Sales of drugs to treat age-related macular degeneration in the G7 pharmaceutical markets are set to grow 6% a year, reaching nearly $9 billion in 2023, say new forecasts.
The forces combining to drive growth in these markets - the US, France, Germany, Italy, Spain, the UK and Japan - include increasing prevalence of AMD due to population aging, rising rates of polypharmacy and the anticipated uptake of the first agents for the treatment of geographic atrophy - the advanced dry form of AMD, says the research, from Decision Resources.
Following a projected launch in the second half of the 2013-23 forecast period, Roche/Genentech’s lampalizumab will become the first agent approved for the treatment of geographic atrophy, and this clinical and commercial milestone will lead to the advent and rapid expansion of this market segment, says the report. It also expects lampazilumab to achieve blockbuster sales peaking beyond 2023, despite early competition from Acucela/Otsuka’s geographic atrophy treatment emixustat hydrochloride, which is expected to launch shortly after lampalizumab.
With expected growth in diagnosis and prescription drug-treatment rates, and the assumption of premium pricing for emerging agents, the G7 market for geographic atrophy therapies is expected to cross the billion-dollar threshold rapidly, within three years of the first launch, says the report.
Monotherapy with the current mainstay treatments for wet AMD - Roche/Genentech/Novartis’ Lucentis (ranibizumab), Regeneron/Bayer HealthCare’s Eylea (aflibercept) and off-label use of Roche/Genentech/Chugai’s Avastin (bevacizumab) - will continue to dominate wet AMD treatment. The 2018 launch of Ophthotech/Novartis’ Fovista (anti-platelet-derived growth factor [PDGF] aptamer) will formalise and substantially expand combination treatment for the disease, adding over $500 million to the AMD market in 2023, it adds.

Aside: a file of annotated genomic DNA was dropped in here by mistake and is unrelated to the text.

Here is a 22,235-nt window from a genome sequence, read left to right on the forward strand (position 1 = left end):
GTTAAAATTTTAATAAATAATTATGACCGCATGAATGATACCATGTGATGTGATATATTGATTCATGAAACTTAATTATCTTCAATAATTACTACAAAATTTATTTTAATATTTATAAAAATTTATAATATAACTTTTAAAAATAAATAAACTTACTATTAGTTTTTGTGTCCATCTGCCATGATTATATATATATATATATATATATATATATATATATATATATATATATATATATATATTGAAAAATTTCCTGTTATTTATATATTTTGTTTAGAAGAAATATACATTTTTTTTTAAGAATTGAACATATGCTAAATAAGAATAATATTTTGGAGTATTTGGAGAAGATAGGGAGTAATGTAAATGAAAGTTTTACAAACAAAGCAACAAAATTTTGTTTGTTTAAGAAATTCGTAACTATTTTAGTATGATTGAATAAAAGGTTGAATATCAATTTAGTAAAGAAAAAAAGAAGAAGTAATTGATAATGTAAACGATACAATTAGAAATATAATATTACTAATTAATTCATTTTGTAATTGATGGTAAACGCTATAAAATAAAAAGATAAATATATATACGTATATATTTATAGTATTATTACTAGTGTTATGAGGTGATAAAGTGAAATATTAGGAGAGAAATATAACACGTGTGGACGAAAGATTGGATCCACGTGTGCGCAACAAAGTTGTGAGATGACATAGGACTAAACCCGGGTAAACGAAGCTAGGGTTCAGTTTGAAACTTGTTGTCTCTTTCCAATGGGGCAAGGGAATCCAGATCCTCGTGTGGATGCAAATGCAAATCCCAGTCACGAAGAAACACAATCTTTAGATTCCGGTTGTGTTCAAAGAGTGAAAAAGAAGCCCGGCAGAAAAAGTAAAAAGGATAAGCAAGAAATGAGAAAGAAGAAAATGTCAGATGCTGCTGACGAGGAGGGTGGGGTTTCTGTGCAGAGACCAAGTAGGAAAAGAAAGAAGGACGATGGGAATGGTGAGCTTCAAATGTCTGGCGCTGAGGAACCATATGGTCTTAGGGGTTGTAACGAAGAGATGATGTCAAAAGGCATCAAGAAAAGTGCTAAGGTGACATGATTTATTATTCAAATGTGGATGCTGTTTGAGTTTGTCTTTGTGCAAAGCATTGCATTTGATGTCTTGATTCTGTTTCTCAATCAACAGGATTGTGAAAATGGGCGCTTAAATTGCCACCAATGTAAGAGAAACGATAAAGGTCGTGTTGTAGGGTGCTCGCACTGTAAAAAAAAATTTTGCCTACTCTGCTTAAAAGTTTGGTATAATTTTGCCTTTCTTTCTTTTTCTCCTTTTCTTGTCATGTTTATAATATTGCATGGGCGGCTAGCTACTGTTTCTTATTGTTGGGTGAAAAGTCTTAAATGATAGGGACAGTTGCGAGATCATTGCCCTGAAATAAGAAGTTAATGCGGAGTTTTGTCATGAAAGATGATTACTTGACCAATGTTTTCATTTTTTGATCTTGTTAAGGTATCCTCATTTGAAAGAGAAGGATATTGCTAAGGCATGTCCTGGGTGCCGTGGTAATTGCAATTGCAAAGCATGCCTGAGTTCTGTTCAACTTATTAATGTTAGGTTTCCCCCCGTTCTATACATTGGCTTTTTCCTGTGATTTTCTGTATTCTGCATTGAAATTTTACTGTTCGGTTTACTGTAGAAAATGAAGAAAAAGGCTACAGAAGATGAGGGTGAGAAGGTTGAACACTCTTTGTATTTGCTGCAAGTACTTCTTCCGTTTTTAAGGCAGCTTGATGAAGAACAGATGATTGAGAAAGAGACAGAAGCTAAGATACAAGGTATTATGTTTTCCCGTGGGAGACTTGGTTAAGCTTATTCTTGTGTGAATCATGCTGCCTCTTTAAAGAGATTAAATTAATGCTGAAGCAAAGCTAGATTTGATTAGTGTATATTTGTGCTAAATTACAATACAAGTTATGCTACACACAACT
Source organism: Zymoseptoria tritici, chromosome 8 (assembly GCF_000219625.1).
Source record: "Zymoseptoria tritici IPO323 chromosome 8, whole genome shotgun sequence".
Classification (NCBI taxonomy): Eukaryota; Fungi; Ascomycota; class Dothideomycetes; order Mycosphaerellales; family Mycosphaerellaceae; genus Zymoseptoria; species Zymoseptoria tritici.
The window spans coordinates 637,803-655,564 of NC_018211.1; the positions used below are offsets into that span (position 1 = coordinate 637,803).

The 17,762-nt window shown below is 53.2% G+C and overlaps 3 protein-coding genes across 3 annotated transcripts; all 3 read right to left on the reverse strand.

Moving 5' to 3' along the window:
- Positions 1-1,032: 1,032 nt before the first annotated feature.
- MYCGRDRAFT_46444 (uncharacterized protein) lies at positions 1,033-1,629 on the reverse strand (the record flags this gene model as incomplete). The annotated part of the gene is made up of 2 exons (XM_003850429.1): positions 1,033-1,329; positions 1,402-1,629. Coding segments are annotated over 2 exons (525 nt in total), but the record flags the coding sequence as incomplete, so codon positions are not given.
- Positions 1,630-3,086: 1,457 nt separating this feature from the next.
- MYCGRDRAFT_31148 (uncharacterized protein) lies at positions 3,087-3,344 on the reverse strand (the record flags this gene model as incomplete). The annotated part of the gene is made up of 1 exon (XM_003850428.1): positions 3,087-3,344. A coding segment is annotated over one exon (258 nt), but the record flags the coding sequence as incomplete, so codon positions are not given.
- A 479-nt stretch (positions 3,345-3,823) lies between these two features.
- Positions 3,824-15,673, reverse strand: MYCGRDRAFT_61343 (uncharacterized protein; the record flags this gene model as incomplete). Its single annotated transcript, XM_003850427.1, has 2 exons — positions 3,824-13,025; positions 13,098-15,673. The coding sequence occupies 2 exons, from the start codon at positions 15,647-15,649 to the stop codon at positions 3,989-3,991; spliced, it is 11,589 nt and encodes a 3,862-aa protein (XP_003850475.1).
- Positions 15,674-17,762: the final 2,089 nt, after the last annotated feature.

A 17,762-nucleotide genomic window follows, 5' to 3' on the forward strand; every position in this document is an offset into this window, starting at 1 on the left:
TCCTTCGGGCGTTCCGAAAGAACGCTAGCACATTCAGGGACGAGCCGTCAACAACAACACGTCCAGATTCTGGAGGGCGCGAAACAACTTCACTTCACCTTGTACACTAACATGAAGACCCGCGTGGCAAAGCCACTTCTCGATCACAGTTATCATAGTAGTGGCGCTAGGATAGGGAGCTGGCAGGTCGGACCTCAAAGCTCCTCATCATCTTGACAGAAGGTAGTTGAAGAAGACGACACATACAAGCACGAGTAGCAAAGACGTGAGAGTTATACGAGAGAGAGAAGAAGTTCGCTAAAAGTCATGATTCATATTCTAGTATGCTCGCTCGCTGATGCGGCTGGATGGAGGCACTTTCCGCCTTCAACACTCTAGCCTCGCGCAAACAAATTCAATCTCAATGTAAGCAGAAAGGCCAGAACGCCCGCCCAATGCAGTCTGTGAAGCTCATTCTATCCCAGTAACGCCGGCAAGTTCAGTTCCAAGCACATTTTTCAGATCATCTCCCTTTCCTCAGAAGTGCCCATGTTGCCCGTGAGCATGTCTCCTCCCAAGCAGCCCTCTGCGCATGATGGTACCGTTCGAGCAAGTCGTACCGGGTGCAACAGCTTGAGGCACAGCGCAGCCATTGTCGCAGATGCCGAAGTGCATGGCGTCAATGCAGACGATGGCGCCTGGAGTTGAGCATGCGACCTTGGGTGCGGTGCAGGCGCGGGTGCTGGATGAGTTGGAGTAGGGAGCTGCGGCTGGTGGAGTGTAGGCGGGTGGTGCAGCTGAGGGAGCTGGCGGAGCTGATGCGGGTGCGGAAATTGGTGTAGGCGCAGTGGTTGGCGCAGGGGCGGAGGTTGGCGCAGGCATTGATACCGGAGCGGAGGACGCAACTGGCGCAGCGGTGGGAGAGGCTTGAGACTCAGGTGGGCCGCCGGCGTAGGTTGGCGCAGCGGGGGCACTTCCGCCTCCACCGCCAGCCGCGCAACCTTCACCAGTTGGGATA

“As an adjunctive treatment, Fovista will avoid direct competition with established wet AMD agents. Its commercial success, however, will depend on whether pricing and reimbursement terms will be favourable in the major markets, based on a cost/benefit analysis of its value as an additive treatment, and how widely physicians would incorporate this regimen-based approach in wet AMD,” comments Decision Resources group analyst Nadja Rozovsky.
“The focus of the Fovista Phase II trials in additional patient subgroups, such as those at risk for subretinal fibrosis or who are refractory to currently-available VEGF [vascular endothelial growth factor] inhibitor therapies, likely will drive endorsement among retinal specialists and payers alike,” Dr Rozovsky adds.
The report also forecasts that biosimilar versions of wet AMD mainstay treatments due to launch in the second half of the forecast period will lead to moderate brand share erosion, while in the nearer term, efforts by some European governments to formally permit the off-label use of Avastin for wet AMD will temper the patient share of approved VEGF inhibitors.